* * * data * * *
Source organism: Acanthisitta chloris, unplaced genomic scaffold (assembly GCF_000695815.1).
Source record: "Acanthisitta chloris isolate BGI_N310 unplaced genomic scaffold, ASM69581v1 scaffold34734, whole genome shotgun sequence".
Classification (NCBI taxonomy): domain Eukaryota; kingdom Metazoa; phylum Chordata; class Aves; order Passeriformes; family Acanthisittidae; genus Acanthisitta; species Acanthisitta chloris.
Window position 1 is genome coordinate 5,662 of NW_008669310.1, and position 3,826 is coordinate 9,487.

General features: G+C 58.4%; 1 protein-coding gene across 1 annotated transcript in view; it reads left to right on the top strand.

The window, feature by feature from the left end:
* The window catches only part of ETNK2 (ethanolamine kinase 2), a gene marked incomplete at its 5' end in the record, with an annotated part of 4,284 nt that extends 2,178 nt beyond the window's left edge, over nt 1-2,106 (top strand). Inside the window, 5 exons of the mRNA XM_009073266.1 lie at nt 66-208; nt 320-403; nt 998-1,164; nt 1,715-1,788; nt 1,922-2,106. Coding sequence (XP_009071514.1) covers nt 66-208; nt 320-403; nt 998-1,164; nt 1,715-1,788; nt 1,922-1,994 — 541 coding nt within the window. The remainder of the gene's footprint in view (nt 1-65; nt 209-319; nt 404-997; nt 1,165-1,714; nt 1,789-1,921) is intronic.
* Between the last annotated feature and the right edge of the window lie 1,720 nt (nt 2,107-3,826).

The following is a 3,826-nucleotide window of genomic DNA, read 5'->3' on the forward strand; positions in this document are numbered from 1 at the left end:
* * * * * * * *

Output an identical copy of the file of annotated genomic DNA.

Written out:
Source organism: Acanthisitta chloris, unplaced genomic scaffold (assembly GCF_000695815.1).
Source record: "Acanthisitta chloris isolate BGI_N310 unplaced genomic scaffold, ASM69581v1 scaffold34734, whole genome shotgun sequence".
Classification (NCBI taxonomy): domain Eukaryota; kingdom Metazoa; phylum Chordata; class Aves; order Passeriformes; family Acanthisittidae; genus Acanthisitta; species Acanthisitta chloris.
Window position 1 is genome coordinate 5,662 of NW_008669310.1, and position 3,826 is coordinate 9,487.

General features: G+C 58.4%; 1 protein-coding gene across 1 annotated transcript in view; it reads left to right on the top strand.

The window, feature by feature from the left end:
* The window catches only part of ETNK2 (ethanolamine kinase 2), a gene marked incomplete at its 5' end in the record, with an annotated part of 4,284 nt that extends 2,178 nt beyond the window's left edge, over nt 1-2,106 (top strand). Inside the window, 5 exons of the mRNA XM_009073266.1 lie at nt 66-208; nt 320-403; nt 998-1,164; nt 1,715-1,788; nt 1,922-2,106. Coding sequence (XP_009071514.1) covers nt 66-208; nt 320-403; nt 998-1,164; nt 1,715-1,788; nt 1,922-1,994 — 541 coding nt within the window. The remainder of the gene's footprint in view (nt 1-65; nt 209-319; nt 404-997; nt 1,165-1,714; nt 1,789-1,921) is intronic.
* Between the last annotated feature and the right edge of the window lie 1,720 nt (nt 2,107-3,826).

The following is a 3,826-nucleotide window of genomic DNA, read 5'->3' on the forward strand; positions in this document are numbered from 1 at the left end: